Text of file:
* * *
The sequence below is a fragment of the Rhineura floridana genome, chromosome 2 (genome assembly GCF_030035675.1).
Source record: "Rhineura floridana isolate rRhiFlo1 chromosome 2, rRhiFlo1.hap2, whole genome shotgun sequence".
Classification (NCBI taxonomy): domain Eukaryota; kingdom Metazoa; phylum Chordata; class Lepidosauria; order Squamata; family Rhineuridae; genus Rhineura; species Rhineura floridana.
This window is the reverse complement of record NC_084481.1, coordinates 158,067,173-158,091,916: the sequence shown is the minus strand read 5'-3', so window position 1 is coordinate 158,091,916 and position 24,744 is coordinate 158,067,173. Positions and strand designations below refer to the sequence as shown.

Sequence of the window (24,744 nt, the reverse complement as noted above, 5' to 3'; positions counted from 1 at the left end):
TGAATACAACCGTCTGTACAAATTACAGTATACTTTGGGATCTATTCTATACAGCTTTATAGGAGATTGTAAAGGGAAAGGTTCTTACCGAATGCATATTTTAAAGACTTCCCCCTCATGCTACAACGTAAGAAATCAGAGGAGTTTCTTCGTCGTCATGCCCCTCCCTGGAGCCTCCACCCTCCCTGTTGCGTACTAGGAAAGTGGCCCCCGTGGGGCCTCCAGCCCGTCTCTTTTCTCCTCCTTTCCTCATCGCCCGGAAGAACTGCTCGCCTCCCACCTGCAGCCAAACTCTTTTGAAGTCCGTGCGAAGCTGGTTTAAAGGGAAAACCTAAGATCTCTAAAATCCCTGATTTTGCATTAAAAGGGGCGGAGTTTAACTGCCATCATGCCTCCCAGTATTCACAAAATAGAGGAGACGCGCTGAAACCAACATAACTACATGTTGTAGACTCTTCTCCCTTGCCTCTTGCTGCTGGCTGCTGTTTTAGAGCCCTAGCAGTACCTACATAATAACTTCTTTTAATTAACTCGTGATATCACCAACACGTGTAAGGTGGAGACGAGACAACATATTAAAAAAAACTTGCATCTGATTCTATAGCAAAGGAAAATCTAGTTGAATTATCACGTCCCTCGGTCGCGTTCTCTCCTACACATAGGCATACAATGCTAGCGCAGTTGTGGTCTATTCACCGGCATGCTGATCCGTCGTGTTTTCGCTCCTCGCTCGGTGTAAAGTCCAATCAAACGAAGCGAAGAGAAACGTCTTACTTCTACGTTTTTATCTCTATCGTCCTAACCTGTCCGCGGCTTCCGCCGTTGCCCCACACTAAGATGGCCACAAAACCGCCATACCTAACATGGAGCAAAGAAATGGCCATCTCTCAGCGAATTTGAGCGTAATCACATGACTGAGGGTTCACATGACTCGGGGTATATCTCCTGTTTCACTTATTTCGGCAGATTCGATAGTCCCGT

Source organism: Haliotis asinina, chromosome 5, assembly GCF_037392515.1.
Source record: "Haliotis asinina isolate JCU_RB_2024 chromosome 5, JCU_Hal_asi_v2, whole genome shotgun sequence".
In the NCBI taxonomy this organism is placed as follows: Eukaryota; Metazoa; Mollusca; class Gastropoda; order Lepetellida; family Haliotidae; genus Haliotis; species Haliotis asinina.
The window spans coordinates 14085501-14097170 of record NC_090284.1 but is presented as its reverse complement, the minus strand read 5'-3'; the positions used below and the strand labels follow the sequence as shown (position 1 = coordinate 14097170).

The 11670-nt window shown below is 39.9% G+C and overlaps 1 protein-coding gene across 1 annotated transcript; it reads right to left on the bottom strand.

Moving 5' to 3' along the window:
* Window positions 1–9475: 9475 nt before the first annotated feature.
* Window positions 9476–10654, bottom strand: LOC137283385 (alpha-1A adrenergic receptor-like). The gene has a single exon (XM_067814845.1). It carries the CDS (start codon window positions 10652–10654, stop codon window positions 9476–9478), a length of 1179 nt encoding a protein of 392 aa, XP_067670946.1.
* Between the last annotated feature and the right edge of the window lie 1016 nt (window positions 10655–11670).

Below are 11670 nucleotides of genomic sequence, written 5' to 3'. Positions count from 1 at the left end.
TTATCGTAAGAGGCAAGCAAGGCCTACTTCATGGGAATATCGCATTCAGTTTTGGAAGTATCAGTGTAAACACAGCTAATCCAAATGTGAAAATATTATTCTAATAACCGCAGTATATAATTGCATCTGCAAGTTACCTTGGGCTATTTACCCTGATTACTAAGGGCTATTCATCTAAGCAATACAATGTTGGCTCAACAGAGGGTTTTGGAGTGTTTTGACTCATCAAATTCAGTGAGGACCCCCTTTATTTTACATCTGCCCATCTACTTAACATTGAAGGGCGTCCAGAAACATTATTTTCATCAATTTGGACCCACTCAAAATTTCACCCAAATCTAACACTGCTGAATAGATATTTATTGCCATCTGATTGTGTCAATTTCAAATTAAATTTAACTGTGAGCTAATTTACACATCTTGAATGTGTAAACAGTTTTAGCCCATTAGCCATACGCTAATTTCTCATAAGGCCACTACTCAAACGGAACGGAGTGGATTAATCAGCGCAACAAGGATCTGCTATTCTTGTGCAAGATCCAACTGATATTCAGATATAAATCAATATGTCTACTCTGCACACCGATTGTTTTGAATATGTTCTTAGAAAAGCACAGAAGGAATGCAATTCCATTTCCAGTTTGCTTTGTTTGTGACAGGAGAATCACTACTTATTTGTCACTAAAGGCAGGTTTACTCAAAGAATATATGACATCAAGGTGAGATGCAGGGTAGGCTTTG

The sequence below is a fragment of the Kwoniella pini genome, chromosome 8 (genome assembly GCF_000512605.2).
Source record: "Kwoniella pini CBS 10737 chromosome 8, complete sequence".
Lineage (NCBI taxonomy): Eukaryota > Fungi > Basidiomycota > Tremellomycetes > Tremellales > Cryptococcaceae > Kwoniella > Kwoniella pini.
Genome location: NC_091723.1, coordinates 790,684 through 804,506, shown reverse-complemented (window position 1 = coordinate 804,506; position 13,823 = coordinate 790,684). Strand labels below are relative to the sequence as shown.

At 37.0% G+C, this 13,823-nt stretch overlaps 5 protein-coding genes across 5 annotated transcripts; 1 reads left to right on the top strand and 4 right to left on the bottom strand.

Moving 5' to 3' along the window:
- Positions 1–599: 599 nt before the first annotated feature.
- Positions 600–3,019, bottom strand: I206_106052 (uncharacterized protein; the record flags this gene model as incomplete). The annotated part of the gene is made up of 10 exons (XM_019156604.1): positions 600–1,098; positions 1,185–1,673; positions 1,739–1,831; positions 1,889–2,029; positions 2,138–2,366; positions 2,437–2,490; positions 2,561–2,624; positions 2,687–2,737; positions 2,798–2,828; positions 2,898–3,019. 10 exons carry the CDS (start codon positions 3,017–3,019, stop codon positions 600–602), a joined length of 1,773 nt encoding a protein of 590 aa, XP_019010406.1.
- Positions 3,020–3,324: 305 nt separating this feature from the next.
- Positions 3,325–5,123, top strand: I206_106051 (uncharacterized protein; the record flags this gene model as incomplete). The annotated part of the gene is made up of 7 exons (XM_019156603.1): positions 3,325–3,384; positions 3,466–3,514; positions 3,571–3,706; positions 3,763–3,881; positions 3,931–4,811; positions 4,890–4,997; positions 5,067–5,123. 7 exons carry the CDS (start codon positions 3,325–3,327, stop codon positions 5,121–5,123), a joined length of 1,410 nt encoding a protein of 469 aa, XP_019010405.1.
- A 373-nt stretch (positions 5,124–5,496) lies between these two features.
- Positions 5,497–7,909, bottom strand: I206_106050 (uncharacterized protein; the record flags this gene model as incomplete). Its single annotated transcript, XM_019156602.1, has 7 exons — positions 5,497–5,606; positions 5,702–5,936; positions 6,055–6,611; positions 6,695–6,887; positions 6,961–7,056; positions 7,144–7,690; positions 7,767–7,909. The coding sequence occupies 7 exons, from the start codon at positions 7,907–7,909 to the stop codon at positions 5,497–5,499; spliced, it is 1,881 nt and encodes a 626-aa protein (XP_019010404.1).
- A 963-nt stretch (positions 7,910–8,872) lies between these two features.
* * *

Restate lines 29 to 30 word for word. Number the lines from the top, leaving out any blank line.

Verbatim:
- Positions 5,497–7,909, bottom strand: I206_106050 (uncharacterized protein; the record flags this gene model as incomplete). Its single annotated transcript, XM_019156602.1, has 7 exons — positions 5,497–5,606; positions 5,702–5,936; positions 6,055–6,611; positions 6,695–6,887; positions 6,961–7,056; positions 7,144–7,690; positions 7,767–7,909. The coding sequence occupies 7 exons, from the start codon at positions 7,907–7,909 to the stop codon at positions 5,497–5,499; spliced, it is 1,881 nt and encodes a 626-aa protein (XP_019010404.1).
- A 963-nt stretch (positions 7,910–8,872) lies between these two features.